Binnington, 24, has played almost exclusively with St. Louis’ AHL affiliate since turning pro four years ago, though he did spend some time in the ECHL.

Last year he worked alongside Ville Husso and Pheonix Copley in the Wolves’ goal, and will likely do so again with Husso moving forward (Copley was traded to Washington as part of the Kevin Shattenkirk deal.)

Binnington’s NHL body of work is brief — one 13-minute relief appearance during the ’15-16 campaign. Right now he’s jockeying with Husso to be the organization’s No. 3 netminder, a potential call-up should either Jake Allen or Carter Hutton get hurt.

Chris Neil wants a one-way deal, and says he’s received offers

Getty
1 Comment

Here’s what we know about veteran tough guy Chris Neil.

He won’t be back in Ottawa, the city where he’s spent his entire 15-year career. But he does want to keep playing. What’s more, he’s not ready to accept a two-way deal or training camp PTO, because offers for a one-way deal have already come in.

“The offers I’ve had so far haven’t been [two way or PTO]. They’ve been a one-way deal,” the 37-year-old forward said, per the Ottawa Sun. “For me, that’s what I’d be looking for.

“It’s up in the air right now. There’s some interest. There’s some teams you’d prefer over others.”

Neil was informed by the Sens last month that he wouldn’t be brought back next season, which marked the end of an era. Ottawa took Neil in the sixth round of the 1998 draft, and he made his NHL debut three years later. He went on to become one of the club’s most recognizable players, in large part to his pugilistic ways — during the 2003-04 campaign, he fought a remarkable 24 times.

That trademark toughness could be something teams are interested in bringing aboard. There were rumblings St. Louis was eyeing him after trading Ryan Reaves to Pittsburgh, with Fox Sports Midwest reporting that Neil had three offers on the table.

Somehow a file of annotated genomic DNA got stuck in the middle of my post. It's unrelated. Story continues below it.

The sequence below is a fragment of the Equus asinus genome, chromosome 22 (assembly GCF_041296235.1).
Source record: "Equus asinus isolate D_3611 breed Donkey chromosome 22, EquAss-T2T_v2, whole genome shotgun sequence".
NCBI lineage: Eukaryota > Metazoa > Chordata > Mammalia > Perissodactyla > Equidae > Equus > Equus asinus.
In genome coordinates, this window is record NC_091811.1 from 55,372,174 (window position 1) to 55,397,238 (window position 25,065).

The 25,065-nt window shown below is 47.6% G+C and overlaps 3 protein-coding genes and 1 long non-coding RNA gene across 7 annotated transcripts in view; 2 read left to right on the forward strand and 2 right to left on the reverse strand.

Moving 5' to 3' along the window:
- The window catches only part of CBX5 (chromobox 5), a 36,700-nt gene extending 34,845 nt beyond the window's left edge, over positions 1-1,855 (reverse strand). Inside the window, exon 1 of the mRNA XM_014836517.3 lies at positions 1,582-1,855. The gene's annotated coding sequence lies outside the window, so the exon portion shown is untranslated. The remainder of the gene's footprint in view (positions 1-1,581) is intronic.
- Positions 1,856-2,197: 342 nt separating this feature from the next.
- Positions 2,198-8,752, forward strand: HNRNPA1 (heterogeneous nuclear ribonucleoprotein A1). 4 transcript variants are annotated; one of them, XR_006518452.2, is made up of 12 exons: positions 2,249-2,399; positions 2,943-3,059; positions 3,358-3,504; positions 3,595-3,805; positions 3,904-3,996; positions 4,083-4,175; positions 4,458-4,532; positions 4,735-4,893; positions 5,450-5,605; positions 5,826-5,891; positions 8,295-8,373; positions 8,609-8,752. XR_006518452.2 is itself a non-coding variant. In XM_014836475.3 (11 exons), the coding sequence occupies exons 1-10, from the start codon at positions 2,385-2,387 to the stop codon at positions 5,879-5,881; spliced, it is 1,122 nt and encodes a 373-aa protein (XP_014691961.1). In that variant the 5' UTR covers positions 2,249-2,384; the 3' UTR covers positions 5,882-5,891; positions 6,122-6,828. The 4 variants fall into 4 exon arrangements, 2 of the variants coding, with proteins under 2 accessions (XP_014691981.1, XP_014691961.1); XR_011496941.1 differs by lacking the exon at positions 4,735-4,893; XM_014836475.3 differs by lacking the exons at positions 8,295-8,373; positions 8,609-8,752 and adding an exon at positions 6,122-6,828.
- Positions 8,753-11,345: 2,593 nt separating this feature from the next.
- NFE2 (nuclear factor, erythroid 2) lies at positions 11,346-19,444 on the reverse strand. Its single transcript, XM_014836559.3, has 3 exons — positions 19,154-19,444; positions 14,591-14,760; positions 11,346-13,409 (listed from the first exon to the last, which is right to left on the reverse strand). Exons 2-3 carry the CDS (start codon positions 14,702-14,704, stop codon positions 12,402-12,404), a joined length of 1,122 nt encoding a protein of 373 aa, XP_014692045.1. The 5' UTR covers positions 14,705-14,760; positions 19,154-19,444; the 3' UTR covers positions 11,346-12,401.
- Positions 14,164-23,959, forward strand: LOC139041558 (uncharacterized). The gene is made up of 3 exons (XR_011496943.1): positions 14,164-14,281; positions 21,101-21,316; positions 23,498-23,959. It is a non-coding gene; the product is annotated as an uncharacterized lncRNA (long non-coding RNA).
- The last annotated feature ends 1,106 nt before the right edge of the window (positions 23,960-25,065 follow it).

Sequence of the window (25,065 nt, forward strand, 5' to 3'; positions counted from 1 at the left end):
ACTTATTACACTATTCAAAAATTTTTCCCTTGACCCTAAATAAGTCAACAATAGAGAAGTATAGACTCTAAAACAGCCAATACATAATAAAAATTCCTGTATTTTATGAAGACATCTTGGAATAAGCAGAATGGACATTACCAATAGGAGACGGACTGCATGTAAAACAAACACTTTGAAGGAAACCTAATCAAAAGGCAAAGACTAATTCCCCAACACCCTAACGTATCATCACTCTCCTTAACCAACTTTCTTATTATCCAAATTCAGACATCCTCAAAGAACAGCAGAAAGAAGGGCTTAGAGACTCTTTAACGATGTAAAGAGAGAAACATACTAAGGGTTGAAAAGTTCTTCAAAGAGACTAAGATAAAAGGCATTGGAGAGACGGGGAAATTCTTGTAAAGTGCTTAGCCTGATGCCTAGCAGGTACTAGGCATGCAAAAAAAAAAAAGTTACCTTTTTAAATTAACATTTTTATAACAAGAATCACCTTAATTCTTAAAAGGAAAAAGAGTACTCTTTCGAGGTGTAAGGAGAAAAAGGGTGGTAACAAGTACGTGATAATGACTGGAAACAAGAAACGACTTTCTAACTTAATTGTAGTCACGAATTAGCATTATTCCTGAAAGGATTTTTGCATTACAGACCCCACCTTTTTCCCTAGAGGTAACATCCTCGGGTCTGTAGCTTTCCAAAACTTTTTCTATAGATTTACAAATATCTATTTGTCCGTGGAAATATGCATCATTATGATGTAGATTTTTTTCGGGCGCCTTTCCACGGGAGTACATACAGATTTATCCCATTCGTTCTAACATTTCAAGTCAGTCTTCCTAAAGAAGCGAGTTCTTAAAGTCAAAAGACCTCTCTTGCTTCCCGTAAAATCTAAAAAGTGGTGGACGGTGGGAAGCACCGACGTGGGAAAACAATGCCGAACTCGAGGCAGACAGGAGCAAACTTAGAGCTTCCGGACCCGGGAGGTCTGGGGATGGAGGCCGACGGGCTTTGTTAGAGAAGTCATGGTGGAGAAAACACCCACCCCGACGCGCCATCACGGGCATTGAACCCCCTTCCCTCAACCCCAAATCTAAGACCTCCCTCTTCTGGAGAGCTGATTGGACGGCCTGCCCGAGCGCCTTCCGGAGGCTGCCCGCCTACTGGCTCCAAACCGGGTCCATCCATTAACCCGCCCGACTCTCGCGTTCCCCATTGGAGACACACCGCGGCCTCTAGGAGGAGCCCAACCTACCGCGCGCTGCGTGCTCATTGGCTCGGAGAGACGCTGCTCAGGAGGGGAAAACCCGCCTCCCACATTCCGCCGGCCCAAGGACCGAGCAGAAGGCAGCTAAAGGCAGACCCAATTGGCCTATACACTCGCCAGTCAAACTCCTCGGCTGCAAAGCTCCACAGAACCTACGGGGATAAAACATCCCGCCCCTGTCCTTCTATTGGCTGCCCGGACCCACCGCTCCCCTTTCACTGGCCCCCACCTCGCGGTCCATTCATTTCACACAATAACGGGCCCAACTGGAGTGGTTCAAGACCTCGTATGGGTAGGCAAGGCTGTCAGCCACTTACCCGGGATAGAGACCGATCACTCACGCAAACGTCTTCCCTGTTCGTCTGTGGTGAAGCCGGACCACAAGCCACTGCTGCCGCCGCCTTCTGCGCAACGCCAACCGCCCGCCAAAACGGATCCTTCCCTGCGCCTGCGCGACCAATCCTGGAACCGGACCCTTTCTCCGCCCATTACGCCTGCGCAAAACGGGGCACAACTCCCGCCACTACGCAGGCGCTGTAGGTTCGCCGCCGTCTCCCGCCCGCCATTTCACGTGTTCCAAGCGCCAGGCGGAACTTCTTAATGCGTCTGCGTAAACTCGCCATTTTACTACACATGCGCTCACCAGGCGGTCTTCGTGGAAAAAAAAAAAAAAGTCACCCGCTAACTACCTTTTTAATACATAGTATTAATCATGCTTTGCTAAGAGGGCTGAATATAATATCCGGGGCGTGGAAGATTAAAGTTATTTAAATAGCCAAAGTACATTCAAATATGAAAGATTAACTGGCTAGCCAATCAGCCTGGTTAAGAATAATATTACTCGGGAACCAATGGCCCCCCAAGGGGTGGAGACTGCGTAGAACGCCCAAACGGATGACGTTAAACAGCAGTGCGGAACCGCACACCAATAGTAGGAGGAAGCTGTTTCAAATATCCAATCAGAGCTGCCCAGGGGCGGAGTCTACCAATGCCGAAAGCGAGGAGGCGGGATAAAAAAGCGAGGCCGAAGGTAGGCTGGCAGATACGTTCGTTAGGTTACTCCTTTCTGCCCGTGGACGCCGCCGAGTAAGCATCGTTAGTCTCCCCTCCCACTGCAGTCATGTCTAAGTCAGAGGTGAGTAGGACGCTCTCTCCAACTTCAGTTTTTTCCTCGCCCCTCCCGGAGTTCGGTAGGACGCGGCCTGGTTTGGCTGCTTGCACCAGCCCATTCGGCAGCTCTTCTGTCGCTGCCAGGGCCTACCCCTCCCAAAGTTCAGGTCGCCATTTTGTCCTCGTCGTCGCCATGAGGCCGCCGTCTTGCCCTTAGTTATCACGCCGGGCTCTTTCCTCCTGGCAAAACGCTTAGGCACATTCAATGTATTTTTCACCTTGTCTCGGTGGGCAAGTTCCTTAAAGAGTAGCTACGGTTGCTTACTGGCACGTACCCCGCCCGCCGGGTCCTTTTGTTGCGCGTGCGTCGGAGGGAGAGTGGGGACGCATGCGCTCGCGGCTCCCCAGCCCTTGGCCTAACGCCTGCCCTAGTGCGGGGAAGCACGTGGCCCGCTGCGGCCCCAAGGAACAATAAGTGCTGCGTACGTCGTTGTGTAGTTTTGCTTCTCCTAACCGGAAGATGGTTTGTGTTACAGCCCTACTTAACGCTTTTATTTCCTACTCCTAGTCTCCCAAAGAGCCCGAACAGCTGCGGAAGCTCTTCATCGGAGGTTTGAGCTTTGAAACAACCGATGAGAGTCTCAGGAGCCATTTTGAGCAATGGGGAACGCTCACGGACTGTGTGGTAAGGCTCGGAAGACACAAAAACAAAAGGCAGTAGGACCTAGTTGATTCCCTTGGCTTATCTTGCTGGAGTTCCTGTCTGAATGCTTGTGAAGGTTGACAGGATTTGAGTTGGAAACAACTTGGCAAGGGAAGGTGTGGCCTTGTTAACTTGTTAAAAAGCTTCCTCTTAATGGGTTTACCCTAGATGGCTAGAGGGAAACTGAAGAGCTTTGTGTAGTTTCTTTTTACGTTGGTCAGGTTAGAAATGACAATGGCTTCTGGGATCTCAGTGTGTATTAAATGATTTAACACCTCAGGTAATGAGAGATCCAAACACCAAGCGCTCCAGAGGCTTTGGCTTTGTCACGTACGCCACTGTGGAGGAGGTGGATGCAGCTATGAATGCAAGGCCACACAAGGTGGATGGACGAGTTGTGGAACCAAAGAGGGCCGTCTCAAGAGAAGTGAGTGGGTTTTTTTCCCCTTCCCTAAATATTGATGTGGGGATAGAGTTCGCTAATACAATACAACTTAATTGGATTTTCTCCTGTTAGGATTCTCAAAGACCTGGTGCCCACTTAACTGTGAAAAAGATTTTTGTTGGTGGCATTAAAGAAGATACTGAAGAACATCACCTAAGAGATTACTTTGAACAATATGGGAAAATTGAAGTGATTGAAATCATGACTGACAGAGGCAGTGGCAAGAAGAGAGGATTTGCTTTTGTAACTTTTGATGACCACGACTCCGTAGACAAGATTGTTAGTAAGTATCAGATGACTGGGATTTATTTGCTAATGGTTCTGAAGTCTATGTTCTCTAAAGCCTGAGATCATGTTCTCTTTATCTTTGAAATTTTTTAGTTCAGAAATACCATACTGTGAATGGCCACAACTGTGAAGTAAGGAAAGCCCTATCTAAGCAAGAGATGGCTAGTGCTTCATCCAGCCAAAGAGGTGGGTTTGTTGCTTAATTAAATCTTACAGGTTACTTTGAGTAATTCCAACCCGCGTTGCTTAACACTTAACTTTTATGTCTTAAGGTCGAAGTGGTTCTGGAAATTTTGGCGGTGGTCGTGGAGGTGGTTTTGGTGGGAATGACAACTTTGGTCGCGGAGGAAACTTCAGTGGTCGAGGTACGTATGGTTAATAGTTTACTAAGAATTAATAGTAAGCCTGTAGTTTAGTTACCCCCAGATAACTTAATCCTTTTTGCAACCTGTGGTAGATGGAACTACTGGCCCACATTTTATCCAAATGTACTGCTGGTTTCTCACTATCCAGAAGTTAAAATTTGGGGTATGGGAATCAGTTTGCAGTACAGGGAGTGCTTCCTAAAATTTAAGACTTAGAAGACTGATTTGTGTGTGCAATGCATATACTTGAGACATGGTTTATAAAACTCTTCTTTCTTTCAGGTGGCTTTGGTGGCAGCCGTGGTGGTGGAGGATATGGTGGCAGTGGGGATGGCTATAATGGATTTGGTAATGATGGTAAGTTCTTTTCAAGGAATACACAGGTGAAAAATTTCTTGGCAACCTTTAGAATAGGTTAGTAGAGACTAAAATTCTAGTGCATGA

If there’s one thing that’s for certain, it’s that Neil believes he can still play. After learning that he wouldn’t be brought back to the Canadian capital, he had some choice words for Sens head coach Guy Boucher and the perceived lack of opportunity Boucher afforded him.

“I have a lot of respect for Randy [Lee, Sens assistant GM] and Pierre [Dorion, GM] … I think, if it was up to them, I’d be back,” Neil explained, per the Citizen. “But they kind of put it in the coach’s hands and that had a lot to do with it. For whatever reason, Guy [Boucher] never really gave me the chance to show I can play.

“Even before I got hurt, I was a healthy scratch for a couple of games and I saw the writing on the wall.”

After tough year in Florida, Smith ready to reunite with ‘players-first’ Gallant

Getty
Leave a comment

For Reilly Smith, the anticipation of playing for Las Vegas next season goes beyond playing for the league’s newest team.

It’s also about playing for his old coach, Gerard Gallant.

“I think he kind of embodies the motto that it’s a players-first league and everything kind of revolves around that,” Smith said, per the Golden Knights website. “I know particularly last year in the Florida Panthers organization, there was a lot of change and things going on and I know one of the main messages that he always put forth was that whatever goes on outside, make sure you guys are a tight-knit group inside and play for each other.

“That was one thing that he definitely tried to convey to the team and try to get us to rally behind.”

Smith’s time in Florida was a two-part tale.